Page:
Counseling and Support

Being a graduate student is both rewarding and challenging. While there are enormous opportunities at Harvard, the sheer number of talented people all in one place can be intimidating. Graduate school can sometimes be isolating: long hours in the library, high-stakes relationships with faculty, competing priorities of a demanding program, and concerns about the next step after graduation. Although it is natural to feel a little down or overwhelmed on occasion, sometimes all the stress may seem too much. In an atmosphere that often places high value on success, acknowledging the need for assistance in getting through the rough spots is not always easy, but ignoring or putting off problems can make them more serious and disruptive.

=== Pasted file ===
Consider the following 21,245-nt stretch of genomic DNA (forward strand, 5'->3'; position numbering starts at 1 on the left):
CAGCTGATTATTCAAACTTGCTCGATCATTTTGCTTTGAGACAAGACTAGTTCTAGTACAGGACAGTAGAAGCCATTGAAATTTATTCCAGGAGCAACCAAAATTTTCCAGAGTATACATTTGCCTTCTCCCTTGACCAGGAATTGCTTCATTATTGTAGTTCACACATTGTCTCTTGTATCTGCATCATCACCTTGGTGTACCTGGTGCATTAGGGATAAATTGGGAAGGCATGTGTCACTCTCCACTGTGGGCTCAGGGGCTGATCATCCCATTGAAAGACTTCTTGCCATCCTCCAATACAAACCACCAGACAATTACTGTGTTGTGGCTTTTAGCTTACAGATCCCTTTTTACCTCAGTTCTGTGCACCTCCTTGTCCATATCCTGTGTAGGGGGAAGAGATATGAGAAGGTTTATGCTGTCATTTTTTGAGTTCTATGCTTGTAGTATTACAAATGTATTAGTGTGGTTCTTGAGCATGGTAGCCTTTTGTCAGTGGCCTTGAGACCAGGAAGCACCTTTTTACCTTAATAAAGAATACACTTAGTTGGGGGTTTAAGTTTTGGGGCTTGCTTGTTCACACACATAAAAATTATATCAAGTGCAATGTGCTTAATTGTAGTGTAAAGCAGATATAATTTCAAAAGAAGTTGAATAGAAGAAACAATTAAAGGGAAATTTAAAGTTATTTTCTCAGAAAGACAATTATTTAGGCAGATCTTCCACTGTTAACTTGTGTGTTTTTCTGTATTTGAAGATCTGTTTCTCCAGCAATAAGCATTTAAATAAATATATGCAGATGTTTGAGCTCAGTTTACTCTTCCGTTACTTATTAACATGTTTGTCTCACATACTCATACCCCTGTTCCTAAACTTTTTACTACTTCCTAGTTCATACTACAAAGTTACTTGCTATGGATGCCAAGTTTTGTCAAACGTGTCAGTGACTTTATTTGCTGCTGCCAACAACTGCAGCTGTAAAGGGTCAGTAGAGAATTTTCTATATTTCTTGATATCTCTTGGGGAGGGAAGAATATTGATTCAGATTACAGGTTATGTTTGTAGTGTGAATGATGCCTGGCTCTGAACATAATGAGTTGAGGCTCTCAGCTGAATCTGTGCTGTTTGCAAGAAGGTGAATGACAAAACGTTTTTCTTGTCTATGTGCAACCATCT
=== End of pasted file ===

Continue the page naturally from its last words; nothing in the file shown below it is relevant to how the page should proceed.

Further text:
Every year, HDS students seek resources and visit Harvard's counseling services for assistance with a range of emotional and psychological conditions, such as depression, anxiety, interpersonal conflicts, financial difficulties, career confusion, loneliness, and physical symptoms associated with psychological issues. It is not unusual for these issues to emerge during the student years. The good news is that students who receive psychological treatment get better. If a friend, roommate, or classmate seems to be struggling, a simple referral to one of Harvard's many resources can be of enormous help.

Emergency situations:

  • In an emergency, dial 911.

Mental health counseling and referrals:

If you need help navigating these resources or want to learn more about the available options, you may contact the following people, who will work with you to identify and access the necessary resources:

  • Steph Gauchel, assistant dean for student affairs, 617.496.3091
  • Kerry Maloney, director of religious and spiritual life, 617.495.5778
  • Tim Whelsky, associate dean for enrollment and student services, 617.496.8641